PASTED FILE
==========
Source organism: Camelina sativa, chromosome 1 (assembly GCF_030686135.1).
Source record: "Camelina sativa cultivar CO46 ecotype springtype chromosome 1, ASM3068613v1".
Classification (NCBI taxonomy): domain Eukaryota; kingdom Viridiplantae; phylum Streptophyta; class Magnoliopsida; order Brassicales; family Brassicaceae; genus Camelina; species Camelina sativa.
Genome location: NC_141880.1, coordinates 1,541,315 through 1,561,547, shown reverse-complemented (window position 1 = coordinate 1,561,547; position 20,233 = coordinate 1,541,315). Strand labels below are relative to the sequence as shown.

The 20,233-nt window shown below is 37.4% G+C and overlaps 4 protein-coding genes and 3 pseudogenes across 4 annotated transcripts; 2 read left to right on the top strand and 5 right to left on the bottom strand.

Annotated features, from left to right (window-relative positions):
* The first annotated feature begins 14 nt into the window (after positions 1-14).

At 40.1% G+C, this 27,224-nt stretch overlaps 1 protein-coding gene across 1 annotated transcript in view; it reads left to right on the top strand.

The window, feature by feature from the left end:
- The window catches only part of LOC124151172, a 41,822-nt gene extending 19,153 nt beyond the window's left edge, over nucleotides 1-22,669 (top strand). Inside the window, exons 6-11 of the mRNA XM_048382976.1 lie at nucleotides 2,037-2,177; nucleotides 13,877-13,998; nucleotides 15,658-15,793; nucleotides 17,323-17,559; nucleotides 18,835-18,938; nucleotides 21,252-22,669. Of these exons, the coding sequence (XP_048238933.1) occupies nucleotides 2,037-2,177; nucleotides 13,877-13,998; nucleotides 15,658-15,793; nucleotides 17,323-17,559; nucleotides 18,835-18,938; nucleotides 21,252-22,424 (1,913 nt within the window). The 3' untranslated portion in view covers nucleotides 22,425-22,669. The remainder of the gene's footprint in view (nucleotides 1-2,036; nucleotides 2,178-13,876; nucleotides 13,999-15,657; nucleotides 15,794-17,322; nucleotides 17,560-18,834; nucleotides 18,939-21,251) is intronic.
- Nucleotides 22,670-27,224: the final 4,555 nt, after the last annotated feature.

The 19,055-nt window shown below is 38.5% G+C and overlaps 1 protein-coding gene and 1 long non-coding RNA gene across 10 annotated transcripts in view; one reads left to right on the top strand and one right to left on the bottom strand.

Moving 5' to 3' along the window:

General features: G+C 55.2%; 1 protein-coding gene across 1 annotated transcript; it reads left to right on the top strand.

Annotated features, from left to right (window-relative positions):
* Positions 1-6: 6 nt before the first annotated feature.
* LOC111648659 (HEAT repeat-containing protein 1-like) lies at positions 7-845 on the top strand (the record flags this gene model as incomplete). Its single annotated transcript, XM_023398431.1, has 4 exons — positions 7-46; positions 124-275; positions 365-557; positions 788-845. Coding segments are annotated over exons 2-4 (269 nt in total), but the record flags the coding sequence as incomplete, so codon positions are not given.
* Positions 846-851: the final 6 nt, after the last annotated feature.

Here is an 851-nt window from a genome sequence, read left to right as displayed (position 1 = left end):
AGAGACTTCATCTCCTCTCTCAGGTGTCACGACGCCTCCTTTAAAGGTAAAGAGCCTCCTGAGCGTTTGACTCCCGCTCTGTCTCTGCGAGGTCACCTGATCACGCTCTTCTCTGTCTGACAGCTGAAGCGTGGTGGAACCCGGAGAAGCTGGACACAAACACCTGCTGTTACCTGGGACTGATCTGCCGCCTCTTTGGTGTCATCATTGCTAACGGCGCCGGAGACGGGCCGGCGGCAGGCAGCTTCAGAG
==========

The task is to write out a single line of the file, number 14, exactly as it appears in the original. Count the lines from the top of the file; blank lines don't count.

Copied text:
General features: G+C 55.2%; 1 protein-coding gene across 1 annotated transcript; it reads left to right on the top strand.